The first line of defense when a child appears to be having problems is usually the family pediatrician. Since this physician has probably known the family for quite some time and is familiar with the family’s history, parents may find it easier to talk over their concerns with him or her. The pediatrician will be able to determine whether there is any physical cause associated with the problem. If the problem is not severe or debilitating, the pediatrician also should be able to give useful advice on how to deal with the situation or help the child resolve it. Examples of problems for which parents might want to get a pediatric consult are bedwetting, general complaints of not feeling well without any apparent physical symptoms, refusal to go school, withdrawal from friends and family, and excessive complaints of stomachaches and headaches.

If the problem has gone on for a long time or appears to interfere with the child’s ability to function or cope in general, a psychiatrist who specializes in the treatment of children or adolescents–depending on the child’s age–should be consulted. The child’s pediatrician should be able to refer parents to an appropriate specialist. Parents can also obtain referrals from the Texas Society of Psychiatric Physicians, community mental health centers, medical school, and the local medical society.

For an adult:
Adults who wish to obtain psychiatric help may want to start by conferring with his or her own physician. The physician will probably want to perform a thorough physical evaluation to check whether any physical problems may be the cause or a contributor to the mental or emotional problem. If the physician believes that psychiatric treatment is needed or could be helpful, he or she can recommend the names of psychiatrists appropriate to consult. Other sources of referrals are the Texas Society of Psychiatric Physicians, community mental health centers, medical school, and the local medical society.


Once you have the names of potential psychiatrists, you may want to talk to them or a staff member over the phone to choose the most appropriate one. Here are some questions you might want to ask:

  1. What is your location and appointment availability?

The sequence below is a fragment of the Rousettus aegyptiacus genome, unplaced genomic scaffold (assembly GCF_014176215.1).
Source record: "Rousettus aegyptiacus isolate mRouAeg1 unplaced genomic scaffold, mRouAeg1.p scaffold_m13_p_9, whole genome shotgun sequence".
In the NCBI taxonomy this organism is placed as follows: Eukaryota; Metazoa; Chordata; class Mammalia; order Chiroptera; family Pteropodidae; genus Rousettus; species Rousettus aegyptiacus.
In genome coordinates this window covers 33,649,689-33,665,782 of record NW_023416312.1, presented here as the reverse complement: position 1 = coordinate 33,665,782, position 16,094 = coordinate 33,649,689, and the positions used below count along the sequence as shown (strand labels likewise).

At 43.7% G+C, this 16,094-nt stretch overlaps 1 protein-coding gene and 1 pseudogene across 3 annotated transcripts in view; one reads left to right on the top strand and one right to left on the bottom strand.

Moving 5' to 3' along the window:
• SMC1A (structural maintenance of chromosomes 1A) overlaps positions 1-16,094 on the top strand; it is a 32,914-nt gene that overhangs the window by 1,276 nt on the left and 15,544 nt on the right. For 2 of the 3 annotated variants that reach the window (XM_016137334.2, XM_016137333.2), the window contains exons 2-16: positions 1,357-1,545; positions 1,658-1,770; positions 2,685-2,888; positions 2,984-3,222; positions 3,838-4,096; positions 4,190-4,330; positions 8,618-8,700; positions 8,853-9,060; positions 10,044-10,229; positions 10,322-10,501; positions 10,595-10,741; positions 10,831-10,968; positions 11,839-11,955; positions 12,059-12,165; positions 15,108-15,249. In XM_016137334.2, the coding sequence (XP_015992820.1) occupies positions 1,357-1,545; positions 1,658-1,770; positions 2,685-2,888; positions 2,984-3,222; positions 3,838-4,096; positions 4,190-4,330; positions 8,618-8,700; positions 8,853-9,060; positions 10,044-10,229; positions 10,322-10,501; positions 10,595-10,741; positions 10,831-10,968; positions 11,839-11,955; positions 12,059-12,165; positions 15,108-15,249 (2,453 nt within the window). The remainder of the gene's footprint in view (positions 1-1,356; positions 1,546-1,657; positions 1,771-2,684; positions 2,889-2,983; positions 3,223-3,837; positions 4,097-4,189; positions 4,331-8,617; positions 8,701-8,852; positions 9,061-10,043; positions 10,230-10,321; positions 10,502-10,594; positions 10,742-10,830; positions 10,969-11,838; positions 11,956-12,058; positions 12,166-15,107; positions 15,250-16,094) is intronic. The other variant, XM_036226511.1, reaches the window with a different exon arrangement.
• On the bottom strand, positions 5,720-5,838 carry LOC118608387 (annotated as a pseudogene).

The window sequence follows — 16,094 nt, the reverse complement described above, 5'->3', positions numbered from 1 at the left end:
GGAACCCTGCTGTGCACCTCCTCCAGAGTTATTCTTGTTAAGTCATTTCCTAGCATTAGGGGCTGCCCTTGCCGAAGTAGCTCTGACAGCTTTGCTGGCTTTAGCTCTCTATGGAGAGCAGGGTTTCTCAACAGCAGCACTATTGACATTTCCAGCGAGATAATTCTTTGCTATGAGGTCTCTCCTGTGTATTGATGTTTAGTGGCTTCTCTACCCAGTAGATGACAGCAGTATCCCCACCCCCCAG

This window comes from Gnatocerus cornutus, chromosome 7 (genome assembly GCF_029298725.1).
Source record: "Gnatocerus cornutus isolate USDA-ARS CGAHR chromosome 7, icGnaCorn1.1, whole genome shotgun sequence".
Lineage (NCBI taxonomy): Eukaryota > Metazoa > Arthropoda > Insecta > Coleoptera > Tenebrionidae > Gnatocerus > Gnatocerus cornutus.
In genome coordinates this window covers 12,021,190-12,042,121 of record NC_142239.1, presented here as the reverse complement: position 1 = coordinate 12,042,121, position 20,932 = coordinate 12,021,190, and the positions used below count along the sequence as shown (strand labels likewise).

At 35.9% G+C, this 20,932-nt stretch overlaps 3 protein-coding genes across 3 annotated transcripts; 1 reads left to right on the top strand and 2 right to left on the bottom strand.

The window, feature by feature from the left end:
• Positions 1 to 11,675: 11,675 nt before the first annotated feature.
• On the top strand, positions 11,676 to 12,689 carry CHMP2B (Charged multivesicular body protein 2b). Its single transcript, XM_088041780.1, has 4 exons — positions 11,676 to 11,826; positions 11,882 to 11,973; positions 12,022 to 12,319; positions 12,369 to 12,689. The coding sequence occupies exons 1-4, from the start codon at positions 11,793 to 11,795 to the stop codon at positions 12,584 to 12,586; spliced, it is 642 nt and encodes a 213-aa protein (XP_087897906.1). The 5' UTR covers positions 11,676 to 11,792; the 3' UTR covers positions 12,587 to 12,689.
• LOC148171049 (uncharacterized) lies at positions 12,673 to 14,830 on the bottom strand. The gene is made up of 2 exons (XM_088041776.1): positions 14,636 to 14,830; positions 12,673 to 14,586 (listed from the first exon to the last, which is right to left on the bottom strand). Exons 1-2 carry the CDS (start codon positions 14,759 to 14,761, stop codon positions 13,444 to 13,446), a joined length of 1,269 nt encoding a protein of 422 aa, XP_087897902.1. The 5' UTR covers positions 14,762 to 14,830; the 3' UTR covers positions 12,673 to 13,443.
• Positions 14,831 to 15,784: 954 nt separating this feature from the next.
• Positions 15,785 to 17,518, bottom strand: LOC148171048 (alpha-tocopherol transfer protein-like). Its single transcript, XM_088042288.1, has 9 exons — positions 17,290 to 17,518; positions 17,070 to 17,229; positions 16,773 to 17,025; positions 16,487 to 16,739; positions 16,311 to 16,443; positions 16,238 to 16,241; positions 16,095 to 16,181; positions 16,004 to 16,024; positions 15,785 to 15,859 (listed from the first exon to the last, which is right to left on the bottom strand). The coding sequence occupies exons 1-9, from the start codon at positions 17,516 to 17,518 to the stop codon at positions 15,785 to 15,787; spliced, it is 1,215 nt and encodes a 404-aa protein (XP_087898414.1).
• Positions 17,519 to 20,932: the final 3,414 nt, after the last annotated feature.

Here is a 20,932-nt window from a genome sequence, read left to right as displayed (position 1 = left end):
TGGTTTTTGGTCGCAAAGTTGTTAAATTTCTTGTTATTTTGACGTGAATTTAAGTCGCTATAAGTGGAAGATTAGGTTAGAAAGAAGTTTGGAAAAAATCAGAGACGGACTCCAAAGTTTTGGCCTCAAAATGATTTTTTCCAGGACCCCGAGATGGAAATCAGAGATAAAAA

2. Do you specialize in a particular treatment or therapy?
    Beware of any psychiatrist who or other therapist who espouses one brand of treatment as the only one that works. Psychiatrists have a multitude of ways to help you and will work with you to create a treatment program appropriate for you.
  3. What will psychiatric care cost?
    Psychiatrists charge by the session, typically 45 or 50 minutes once a week. The cost and time vary from one part of the country to another–generally it’s higher in urban areas and lower in rural areas. The initial evaluation, which may include psychological testing, costs extra.
    A psychiatrist cannot tell you in a phone interview how many sessions will be necessary for treatment, but he or she should be willing to discuss with you his or her fee policies. Any who refuses to do so should be crossed off your list.
  4. Are you willing to accept payment directly from the insurance company instead of from me?
    Many psychiatrists are willing to file the necessary paperwork if they are eligible to receive payment for their services directly from the insurer. Others expect payment in full from you for each session, and you can file the paperwork with the insurer to obtain reimbursement.
    If you or your child is covered under certain kinds of managed care plans (such as a health maintenance organization or preferred provider organization) and the psychiatrist is a recognized provider in that plan, the plan will pay the therapist directly. You may be responsible for a copayment. Before seeing the psychiatrist for the first time, it’s a good idea to check with your plan to be sure that the psychiatrist is a recognized provider.
  5. What if I don’t have insurance or mental health benefits under my health care plan?
    If you don’t have insurance and you can’t afford the fees quoted to you, ask whether the psychiatrist is willing to adjust his or her fees based on family income or can refer you to someone with such a policy.
    Also, you can check with your local government as well as your local medical or psychiatric societies about community mental health services for children or families. One drawback of community agencies, however, is that there is often a long wait because there are not enough mental health professionals to service all comers.
    These telephone interviews should help you select which psychiatrist is best for you and your family. Chances are good that the person you select will work out, but if the first time you meet with him or her is disappointing, don’t be discouraged. The first few appointments with any therapist are often upsetting, and it takes time to build up trust in someone with whom you are sharing highly personal information. If you continue to feel uneasy, however, you may need to try another therapist. Again, this is not uncommon. The more work you put into choosing a psychiatrist, the greater the probability that your choice will work out.



  1. What is the diagnosis?
  2. What treatment plan do you recommend?
  3. How long will treatment take? When will we know it’s time to stop treatment?
  4. Will you or someone else conduct the treatment? If someone else, does that person work for you or would this be a referral? Will you supervise treatment?
  5. What are the alternative treatments?
  6. What are the benefits and the risks associated with the recommended treatment? with the alternative treatments?

If the patient is a child, you might also want to ask:

  1. What role will parents play in treatment? our other children? other people?
  2. What if the child doesn’t want to participate in therapy?
  3. What else can I do to help my child?
  4. How often will you talk to me about my child’s progress?